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Gambling is risking something of value, such as money or property, on the outcome of something that is determined mostly by chance. Gambling activities include such things as:
  • Playing the Lottery, including instant tickets or “scratch offs”
  • Pull-tabs and raffle tickets
  • Bingo
  • Sports betting
  • Casinos
  • Church or other organization-sponsored “Casino Nights”
  • Slot machines and Video Lottery Terminals (VLT’s)
  • Card and table games such as Blackjack, poker, Texas Hold ‘Em
  • Internet/sweepstakes cafes
  • Horse and/or Dog Racing
  • Internet gambling- poker, bingo sites
  • Gambling on a cell phone
  • Stock market speculation
  • Betting on other games-pool, bowling etc.

Problem Gambling

According to the National Council on Problem Gambling, the term "problem gambling" refers to the urge to gamble, despite harmful negative consequences or a desire to stop.  It is gambling behavior which causes disruption in any major life domain: mental, physical, vocational, educational, social, familial, financial, or legal.

Anyone is at risk of becoming a problem gambler. A person can develop a problem with gambling at any age. Groups that are at high risk of developing a gambling addiction are youth, older adults, and people with substance abuse disorders and/or other mental health issues.

This definition may also include the condition known as "pathological (or compulsive) gambling,” a progressive addiction whereby a person gambles compulsively to such an extent that the activity has a severe negative effect on his/ her job, relationships, mental health and/or other important aspects of life. People who suffer from pathological gambling may continue to gamble even after they have developed social, economic, interpersonal or legal problems as a result of the gambling.

Gambling addiction is sometimes referred to as the "hidden illness" because there are no obvious physical signs or symptoms like there are in drug or alcohol addiction. Problem gamblers typically deny or minimize the problem. They also go to great lengths to hide their gambling. For example, problem gamblers often withdraw from their loved ones, sneak around, and lie about where they’ve been and what they’ve been up to.

Problem gambling is a widespread. Two million (1 percent) of U.S. adults are estimated to meet criteria for pathological gambling in a given year, according to the National Council on Problem Gambling. Another four to eight million (2-3 percent) would be considered problem gamblers; that is, they do not meet the full diagnostic criteria for pathological gambling, but meet one of more of the criteria and are experiencing problems due to their gambling behavior. Based on national prevalence data, in Ohio it is estimated that 264,000 adults and approximately 38,000 adolescents exhibit problem gambling behaviors.

Some facts and figures:

  • Problem Gambling refers to any gambling that goes beyond the “normal” bounds of gambling for fun, recreation or entertainment.
  • Of the 8.8 million Ohioans aged 18 and older, an estimated 3.8 million (43.3%) do not gamble. Of the Ohioans who do gamble, an estimated 4.7 million (53.8%) do not experience any risk factors.
  • The prevalence of at risk and problem gambling among persons 18 years and older in Ohio is 2.8%, which equates to an estimated 246,561 individuals.
  • Compulsive gambling (or pathological gambling) is a recognized and treatable illness.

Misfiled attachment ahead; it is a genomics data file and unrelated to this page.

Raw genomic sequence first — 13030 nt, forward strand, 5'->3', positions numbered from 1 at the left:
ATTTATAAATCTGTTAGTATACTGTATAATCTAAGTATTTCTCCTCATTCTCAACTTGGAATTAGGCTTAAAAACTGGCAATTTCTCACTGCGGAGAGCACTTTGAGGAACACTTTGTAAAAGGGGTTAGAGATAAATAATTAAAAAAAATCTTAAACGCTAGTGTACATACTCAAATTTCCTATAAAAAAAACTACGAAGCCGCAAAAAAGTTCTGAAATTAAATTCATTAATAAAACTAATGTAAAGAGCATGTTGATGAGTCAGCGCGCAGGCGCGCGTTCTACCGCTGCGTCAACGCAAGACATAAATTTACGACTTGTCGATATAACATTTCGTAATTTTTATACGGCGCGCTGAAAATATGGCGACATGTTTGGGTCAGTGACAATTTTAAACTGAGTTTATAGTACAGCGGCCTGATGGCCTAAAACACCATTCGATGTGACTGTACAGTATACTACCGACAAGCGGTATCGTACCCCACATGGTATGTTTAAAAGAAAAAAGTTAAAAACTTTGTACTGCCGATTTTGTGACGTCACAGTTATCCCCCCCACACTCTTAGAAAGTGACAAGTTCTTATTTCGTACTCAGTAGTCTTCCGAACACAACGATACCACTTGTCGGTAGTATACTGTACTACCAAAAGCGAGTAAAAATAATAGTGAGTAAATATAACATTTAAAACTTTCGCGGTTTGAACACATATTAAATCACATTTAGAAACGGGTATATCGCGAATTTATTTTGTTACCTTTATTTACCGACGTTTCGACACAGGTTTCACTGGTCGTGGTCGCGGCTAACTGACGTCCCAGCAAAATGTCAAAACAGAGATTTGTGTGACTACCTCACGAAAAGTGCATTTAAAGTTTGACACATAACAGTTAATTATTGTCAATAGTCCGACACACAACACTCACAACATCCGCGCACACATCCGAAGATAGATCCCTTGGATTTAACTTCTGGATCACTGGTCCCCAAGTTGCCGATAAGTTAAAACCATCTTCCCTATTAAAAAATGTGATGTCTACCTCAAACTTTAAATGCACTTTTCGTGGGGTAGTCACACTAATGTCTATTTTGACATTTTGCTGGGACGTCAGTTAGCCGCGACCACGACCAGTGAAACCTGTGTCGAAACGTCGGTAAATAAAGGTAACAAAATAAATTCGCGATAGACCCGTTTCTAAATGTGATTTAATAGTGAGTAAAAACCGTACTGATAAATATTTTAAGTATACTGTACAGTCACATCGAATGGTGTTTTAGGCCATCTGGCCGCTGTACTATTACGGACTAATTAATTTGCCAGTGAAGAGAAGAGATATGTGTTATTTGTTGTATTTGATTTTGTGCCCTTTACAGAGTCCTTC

• Problem gambling rates among teens and young adults have been shown to be 2-3 times that of adults.
  • Gambling is not a way to solve financial problems. Providing a financial bailout for compulsive gamblers may actually make the problem worse.
  • Children of problem gamblers may be at higher risk for a broad range of health, mental health and school-related problems.
  • 65.6% of respondents believe that is possible to reduce gambling problems through prevention
  • 50.3 % of respondents believe that the community has the responsibility to set up prevention programs to help people avoid gambling problems
  • 51.2% of respondents believe that gambling at a casino is more risky than buying lottery tickets or pull-tabs
  • 23.4% of respondents believe that it is okay for high schools to sponsor casino nights for graduation or prom.
  • Among pathological gamblers, alcohol has been found to be the most common substance of abuse. At minimum, the rate of problem gambling among people with substance use disorders is four to five times that found in the general population.
  • An OSAM study focused on gambling behaviors among active and recovering drug users from throughout Ohio found prevalence rates of 20.9 percent for some problem gambling and 13.3 percent for probable pathological gambling among the surveyed population. The three most common types of gambling were lottery (84.7%), dice/craps/poker (non-casino) (25.1%) and casino gambling (22.2%).
  • About 220,144 (2.5%) persons are estimated to be at-risk for problem gambling, and about 0.3% of persons are estimated to have a gambling problem that meets DSM-IV diagnostic criteria.
  • Approximately 10% of those who need treatment will seek treatment (Cunningham, 2005), suggesting that approximately 2,640 individuals may seek treatment or seek out self-help such as Gamblers Anonymous.


Ohio for Responsible Gambling, http://www.org.ohio.gov/

Ohio Department of Alcohol and Drug Addiction Services [ODADAS] (2012). Ohio Substance Abuse Monitoring Network: Co-occurrence of Problem and Pathological Gambling with Substance Use Disorder: A Targeted Response Initiative: January-June 2012.

Ohio Department of Alcohol and Drug Addiction Services [ODADAS] (2012). Ohio Gambling Survey Presentation: October 2012.

Warning Signs and Symptons

Common signs of a gambling addiction
  • Bragging about winning, exaggerating wins and/or minimizing losses
  • Spending a lot of time gambling, thinking about or planning to gamble
  • Restless or irritable when not gambling